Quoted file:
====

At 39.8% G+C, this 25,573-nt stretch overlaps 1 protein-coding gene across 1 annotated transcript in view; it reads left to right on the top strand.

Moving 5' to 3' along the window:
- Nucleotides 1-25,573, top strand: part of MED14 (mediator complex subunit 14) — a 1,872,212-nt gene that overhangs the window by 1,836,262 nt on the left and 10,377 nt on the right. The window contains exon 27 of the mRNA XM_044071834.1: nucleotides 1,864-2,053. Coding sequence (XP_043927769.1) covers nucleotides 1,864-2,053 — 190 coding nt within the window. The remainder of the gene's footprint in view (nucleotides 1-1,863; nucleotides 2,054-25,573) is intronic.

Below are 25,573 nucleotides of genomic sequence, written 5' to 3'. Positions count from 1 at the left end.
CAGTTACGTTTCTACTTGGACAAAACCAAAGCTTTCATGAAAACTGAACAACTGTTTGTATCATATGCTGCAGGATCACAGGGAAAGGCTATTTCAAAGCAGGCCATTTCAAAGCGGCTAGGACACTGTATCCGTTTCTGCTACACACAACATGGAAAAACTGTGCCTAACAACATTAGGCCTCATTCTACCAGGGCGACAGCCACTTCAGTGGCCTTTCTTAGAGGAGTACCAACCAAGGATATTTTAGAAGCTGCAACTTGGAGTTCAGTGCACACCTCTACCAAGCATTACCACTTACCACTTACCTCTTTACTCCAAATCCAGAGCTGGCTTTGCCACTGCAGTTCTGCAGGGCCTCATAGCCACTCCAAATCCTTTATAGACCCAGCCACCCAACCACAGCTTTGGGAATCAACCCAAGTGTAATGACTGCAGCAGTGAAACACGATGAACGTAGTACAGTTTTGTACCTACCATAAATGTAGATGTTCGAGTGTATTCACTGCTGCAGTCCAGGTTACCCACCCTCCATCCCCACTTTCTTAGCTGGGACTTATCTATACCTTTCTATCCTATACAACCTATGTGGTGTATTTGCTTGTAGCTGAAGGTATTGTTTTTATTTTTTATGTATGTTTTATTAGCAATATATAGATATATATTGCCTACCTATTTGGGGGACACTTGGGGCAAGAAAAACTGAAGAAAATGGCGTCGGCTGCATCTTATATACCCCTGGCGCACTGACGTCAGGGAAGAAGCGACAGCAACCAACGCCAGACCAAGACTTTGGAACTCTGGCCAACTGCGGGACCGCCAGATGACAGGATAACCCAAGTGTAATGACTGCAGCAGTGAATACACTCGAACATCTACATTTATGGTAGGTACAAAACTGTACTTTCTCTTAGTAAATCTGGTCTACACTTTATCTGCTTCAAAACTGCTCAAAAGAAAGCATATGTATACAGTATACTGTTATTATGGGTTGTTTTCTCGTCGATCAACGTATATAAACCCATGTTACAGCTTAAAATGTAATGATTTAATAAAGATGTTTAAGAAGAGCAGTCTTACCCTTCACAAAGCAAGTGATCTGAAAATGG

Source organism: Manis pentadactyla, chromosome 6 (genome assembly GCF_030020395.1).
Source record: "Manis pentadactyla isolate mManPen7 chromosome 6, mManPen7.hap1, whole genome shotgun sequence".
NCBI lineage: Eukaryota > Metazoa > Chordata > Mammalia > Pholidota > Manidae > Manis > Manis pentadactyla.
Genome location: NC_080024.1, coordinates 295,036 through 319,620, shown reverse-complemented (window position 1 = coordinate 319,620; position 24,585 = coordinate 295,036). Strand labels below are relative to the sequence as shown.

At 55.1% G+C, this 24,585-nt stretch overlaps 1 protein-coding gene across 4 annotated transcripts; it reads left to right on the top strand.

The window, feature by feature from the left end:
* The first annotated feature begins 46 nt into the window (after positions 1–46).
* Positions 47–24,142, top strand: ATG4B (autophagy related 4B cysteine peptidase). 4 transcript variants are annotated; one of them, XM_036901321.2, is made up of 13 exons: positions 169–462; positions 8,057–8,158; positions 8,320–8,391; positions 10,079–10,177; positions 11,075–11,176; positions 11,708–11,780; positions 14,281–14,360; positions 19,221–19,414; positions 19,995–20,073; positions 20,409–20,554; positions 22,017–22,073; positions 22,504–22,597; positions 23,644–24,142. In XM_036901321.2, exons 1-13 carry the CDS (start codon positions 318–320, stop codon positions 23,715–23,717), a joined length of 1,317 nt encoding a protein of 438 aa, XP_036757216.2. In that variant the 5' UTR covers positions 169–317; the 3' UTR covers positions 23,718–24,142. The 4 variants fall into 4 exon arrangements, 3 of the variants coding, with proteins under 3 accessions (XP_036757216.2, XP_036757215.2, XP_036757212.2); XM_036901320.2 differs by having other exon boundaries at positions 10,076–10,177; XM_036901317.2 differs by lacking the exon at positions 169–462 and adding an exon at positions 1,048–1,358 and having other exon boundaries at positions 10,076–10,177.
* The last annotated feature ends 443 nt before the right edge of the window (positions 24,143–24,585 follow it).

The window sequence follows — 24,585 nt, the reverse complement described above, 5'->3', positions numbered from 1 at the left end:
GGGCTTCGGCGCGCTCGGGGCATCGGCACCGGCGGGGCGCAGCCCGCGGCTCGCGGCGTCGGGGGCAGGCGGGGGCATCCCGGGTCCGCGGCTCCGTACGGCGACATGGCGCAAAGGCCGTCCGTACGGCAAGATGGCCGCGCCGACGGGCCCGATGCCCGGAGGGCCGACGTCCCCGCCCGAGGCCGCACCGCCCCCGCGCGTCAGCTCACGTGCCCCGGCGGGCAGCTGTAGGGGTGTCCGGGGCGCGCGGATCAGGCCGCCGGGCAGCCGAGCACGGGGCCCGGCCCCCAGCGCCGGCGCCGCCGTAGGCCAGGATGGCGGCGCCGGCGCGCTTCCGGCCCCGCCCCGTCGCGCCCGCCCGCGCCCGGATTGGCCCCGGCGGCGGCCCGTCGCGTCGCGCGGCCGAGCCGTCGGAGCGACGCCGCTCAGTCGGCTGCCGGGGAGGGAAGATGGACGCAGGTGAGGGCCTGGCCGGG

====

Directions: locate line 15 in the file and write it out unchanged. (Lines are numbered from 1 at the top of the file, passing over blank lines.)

The window sequence follows — 24,585 nt, the reverse complement described above, 5'->3', positions numbered from 1 at the left end: